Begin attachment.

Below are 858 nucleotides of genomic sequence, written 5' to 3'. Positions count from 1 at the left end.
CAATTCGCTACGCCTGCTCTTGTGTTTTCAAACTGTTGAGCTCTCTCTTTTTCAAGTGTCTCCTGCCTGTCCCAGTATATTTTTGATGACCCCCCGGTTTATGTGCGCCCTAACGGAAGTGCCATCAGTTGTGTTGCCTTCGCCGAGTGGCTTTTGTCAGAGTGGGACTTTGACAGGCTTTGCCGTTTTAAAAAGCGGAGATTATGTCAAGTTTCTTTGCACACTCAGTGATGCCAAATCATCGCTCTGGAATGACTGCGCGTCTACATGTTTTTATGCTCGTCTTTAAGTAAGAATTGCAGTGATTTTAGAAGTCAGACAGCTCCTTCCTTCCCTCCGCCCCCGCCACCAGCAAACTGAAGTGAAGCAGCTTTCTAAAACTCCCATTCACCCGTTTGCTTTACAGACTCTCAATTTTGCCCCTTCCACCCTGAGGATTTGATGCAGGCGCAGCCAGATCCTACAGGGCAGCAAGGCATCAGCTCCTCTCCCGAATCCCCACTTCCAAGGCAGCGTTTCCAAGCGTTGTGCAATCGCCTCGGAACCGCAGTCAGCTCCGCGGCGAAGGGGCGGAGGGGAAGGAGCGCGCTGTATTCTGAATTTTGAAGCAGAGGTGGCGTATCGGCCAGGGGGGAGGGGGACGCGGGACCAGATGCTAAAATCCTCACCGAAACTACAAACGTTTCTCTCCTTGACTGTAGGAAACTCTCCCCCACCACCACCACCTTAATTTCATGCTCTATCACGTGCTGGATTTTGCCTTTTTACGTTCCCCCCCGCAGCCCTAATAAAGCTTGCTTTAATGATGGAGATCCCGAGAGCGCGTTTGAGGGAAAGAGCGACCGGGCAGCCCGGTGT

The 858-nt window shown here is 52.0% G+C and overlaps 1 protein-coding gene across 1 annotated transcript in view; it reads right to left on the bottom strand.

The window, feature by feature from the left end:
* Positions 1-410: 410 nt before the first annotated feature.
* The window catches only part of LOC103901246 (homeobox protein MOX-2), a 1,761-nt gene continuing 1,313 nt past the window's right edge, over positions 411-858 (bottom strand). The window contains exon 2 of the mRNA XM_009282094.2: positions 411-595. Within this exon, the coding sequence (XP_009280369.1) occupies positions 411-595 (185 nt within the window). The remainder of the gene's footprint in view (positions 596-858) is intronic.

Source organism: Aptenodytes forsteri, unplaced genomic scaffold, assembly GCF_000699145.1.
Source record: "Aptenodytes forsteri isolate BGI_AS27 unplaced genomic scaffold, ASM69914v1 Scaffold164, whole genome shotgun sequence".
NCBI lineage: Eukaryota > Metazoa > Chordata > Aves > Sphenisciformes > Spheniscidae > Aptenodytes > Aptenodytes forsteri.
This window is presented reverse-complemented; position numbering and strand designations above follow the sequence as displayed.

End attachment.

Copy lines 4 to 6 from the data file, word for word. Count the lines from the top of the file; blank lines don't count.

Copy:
The window, feature by feature from the left end:
* Positions 1-410: 410 nt before the first annotated feature.
* The window catches only part of LOC103901246 (homeobox protein MOX-2), a 1,761-nt gene continuing 1,313 nt past the window's right edge, over positions 411-858 (bottom strand). The window contains exon 2 of the mRNA XM_009282094.2: positions 411-595. Within this exon, the coding sequence (XP_009280369.1) occupies positions 411-595 (185 nt within the window). The remainder of the gene's footprint in view (positions 596-858) is intronic.